Bright Ruined Things

Bright Ruined Things by Samantha Cohoe is an interesting historical retelling. Mae has only known a life of agreeing to things to be liked- but that’s all about to change.

Rating: 2 out of 5.

All quotes are from an advanced reader copy, and may or may not reflect the published edition.

From Goodreads:

Forbidden magic, a family secret, and a night to reveal it all…

The only life Mae has ever known is on the island, living on the charity of the wealthy Prosper family who control the magic on the island and the spirits who inhabit it. Mae longs for magic of her own and to have a place among the Prosper family, where her best friend, Coco, will see her as an equal, and her crush, Miles, will finally see her. Now that she’s eighteen, Mae knows her time with the Prospers may soon come to an end.

But tonight is First Night, when the Prospers and their high-society friends return to the island to celebrate the night Lord Prosper first harnessed the island’s magic and started producing aether – a magical fuel source that has revolutionized the world.

With everyone returning to the island, Mae finally has the chance to go after what she’s always wanted.

When the spirits start inexplicably dying, Mae starts to realize that things aren’t what they seem. And Ivo, the reclusive, mysterious heir to the Prosper magic, may hold all the answers – including a secret about Mae’s past that she doesn’t remember. As Mae and her friends begin to unravel the mysteries of the island, and the Prospers’ magic, Mae starts to question the truth of what her world was built on.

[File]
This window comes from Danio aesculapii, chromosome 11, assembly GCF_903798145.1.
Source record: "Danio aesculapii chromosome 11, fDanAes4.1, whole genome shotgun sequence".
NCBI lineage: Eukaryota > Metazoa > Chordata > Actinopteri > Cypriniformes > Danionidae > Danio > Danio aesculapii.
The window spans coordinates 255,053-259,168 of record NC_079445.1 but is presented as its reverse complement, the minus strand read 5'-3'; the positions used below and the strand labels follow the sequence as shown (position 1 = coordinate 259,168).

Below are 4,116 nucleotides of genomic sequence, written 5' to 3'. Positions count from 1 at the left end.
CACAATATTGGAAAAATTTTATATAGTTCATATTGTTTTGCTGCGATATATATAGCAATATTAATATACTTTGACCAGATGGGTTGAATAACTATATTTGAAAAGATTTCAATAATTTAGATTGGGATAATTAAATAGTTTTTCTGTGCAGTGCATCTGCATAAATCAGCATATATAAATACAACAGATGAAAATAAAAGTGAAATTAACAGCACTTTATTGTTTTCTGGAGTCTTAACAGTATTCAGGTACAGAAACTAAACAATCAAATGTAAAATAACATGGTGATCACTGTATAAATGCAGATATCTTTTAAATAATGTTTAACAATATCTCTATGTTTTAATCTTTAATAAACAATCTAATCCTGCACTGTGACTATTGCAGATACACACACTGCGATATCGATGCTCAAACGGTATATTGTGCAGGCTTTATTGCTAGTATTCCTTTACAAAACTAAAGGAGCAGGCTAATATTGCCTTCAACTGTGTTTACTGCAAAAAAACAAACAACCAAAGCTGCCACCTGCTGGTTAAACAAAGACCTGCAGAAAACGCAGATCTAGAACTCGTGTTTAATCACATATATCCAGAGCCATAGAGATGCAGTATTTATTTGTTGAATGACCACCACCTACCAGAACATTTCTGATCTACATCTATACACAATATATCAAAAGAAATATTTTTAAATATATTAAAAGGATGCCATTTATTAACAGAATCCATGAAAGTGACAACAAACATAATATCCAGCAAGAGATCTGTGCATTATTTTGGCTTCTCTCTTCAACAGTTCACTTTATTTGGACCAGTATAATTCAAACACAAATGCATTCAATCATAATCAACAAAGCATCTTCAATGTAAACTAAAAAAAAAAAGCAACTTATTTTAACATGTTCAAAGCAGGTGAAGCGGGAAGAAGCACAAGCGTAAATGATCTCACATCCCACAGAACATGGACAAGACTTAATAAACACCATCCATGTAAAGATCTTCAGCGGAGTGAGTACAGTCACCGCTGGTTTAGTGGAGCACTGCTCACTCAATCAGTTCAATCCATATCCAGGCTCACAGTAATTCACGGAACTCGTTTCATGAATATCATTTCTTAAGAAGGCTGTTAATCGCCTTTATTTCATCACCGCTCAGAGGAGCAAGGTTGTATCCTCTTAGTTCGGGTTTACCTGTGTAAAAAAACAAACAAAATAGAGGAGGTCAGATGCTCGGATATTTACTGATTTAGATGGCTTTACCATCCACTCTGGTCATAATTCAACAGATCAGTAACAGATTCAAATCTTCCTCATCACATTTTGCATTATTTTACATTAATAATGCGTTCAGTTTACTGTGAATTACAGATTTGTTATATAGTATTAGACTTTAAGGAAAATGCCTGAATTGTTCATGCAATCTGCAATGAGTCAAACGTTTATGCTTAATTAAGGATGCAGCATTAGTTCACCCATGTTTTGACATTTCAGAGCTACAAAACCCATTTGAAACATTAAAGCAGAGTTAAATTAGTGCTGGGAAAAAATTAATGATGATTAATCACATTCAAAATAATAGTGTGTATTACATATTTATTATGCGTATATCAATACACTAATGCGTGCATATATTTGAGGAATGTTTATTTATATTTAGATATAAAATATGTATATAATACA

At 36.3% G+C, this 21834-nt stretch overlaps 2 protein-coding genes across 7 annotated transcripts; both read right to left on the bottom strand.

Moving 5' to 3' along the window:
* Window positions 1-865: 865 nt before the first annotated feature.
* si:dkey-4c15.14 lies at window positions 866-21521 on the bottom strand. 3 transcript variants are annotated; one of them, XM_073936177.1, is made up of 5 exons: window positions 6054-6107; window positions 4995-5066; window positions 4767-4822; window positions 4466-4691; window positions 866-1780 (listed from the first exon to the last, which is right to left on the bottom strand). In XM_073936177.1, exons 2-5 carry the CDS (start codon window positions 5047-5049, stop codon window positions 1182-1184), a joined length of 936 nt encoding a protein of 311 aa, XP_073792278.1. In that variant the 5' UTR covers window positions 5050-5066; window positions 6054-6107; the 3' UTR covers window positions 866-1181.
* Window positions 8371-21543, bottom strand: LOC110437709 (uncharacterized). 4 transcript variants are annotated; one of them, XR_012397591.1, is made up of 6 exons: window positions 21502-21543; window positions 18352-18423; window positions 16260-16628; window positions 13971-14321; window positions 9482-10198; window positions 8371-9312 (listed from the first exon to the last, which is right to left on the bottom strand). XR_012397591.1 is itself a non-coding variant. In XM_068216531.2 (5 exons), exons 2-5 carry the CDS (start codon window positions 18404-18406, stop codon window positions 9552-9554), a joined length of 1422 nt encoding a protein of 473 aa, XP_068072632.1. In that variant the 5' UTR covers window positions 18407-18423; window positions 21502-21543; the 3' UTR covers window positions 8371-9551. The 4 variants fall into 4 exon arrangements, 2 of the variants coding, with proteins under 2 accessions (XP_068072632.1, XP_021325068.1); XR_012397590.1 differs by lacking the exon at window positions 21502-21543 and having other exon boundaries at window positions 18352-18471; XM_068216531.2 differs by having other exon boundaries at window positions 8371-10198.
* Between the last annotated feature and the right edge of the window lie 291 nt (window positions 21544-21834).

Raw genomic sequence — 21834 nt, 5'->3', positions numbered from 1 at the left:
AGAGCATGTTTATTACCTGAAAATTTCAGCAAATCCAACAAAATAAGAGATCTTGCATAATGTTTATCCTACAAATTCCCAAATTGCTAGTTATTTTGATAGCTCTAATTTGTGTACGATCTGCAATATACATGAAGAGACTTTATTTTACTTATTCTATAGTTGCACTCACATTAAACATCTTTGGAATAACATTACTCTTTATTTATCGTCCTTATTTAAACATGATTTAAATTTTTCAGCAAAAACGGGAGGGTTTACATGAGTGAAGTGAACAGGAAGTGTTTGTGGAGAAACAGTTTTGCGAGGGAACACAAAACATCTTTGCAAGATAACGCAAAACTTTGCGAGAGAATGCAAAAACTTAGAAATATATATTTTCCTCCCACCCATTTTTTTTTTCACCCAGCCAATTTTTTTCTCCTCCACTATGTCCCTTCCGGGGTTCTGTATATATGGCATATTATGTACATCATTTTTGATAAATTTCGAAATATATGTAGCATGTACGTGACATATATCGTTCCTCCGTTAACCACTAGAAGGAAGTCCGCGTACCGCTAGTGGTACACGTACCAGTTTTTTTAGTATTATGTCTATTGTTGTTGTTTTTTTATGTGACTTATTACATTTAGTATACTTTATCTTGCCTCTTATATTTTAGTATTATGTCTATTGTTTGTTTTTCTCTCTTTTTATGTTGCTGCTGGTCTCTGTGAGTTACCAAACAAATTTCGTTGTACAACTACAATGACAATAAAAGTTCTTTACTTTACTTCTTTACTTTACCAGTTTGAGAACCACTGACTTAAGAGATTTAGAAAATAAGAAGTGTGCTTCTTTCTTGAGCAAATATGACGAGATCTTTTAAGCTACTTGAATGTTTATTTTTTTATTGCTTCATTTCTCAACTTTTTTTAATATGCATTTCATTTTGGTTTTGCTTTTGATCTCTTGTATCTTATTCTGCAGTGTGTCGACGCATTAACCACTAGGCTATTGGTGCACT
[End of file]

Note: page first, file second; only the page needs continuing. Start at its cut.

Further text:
In this YA fantasy, Samantha Cohoe wonderfully mixes magic and an atmospheric setting into a fantastically immersive world, with characters you won’t be able to forget.

“Magic was the silent, constant power behind everything I knew, stronger and stranger than the sea.”

Full disclaimer, I have never read the Tempest. However, I do know I like Shakespearean retellings, and adding “Gatsby” vibes sold me. The mystery around the family on the island and their magic was truly this book’s actual selling point, and I enjoyed it a lot. However, as with Cohoe’s previous book, getting to the interesting bits was tedious at times. This book focuses more on who Mae is and who the family thinks Mae is. This would be fine if Mae were an enjoyable character to read, but unfortunately, she wasn’t.

“And it was good to fear the sea, wasn’t it? Even if you loved the sea, learned about the sea, swam in it, and lived of it. Even more, then. If the sea threatened a storm, you stayed out of it.”

Mae wants nothing more than to be liked by the family around her. She simply does not tell them no, ever, for this purpose. I think this was a hindrance more than a help, as, her character growth doesn’t happen until someone calls it out. This made her character growth feel, inherently, like she was still doing it just to please someone else. I desperately wanted more for Mae. I wanted her to get magic, and to get her revenge on this family. However, she consistently falls back into doing whatever would please others. I found this incredibly frustrating and mind-numbing to read.

“I didn’t fear magic, exactly, but I respected it.”

The romance in this book was boring, as no one had any genuine connections. Truly, the greatest aspect of this book was the magic within it. I wish we had gotten more information on the magical world, and more action around it. Most of the time, Mae is bound away from magic. There is a great mystery and we only find out the details of it in the last 75%. This was a slow build-up to a quick wrap-up, and I left wanting more. I genuinely wanted to like this book more than I did.

“And I’m finished trying to wring more love from your family.”

Thank you to Netgalley and the publisher for a copy of this book in exchange for an honest review.

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